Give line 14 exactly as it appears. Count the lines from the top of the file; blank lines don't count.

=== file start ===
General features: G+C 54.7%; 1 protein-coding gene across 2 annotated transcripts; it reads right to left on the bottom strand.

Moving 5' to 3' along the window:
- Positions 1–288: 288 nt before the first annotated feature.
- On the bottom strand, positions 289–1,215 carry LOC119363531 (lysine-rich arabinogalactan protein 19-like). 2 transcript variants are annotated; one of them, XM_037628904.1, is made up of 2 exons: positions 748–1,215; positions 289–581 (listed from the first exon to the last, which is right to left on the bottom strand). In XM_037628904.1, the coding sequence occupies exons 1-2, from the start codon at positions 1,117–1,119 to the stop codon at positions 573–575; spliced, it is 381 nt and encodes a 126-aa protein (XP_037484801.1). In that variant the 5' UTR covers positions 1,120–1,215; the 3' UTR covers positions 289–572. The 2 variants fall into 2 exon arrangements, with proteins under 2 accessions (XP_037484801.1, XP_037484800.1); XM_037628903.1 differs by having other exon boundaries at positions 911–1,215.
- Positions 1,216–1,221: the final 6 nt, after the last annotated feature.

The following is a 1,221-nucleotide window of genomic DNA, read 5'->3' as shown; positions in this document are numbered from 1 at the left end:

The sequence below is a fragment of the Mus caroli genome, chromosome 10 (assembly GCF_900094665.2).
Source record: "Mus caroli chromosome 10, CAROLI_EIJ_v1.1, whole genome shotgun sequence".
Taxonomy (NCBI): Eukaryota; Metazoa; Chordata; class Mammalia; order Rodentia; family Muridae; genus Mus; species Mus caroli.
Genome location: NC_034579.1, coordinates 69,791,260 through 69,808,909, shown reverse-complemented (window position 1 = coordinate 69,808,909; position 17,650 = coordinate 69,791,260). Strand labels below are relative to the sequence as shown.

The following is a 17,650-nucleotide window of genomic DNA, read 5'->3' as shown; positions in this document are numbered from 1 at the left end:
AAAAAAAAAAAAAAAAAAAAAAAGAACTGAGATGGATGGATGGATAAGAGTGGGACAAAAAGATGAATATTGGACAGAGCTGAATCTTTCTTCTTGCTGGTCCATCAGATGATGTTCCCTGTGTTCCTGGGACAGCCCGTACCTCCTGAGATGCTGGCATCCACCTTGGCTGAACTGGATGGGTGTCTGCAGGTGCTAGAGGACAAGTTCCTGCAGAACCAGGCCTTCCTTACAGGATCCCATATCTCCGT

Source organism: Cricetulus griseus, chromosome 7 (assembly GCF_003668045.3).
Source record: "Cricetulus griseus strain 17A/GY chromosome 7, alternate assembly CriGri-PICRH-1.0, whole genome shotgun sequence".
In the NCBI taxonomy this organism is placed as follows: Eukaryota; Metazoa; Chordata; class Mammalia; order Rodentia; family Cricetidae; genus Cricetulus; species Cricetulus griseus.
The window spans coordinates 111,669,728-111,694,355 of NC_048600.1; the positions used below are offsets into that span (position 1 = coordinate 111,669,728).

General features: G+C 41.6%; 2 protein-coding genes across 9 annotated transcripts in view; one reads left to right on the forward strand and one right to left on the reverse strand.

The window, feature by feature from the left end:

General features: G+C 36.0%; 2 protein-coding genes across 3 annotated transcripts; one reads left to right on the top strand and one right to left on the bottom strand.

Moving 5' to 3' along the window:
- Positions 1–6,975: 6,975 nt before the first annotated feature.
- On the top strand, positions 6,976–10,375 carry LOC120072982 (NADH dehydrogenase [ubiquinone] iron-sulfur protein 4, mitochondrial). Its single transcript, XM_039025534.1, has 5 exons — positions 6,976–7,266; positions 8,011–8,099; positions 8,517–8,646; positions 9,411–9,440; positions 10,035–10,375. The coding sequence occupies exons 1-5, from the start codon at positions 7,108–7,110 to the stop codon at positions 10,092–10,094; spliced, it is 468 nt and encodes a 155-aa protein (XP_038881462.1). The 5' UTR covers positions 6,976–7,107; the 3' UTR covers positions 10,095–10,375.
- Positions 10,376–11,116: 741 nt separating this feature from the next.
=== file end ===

Source record: "Cricetulus griseus strain 17A/GY chromosome 7, alternate assembly CriGri-PICRH-1.0, whole genome shotgun sequence".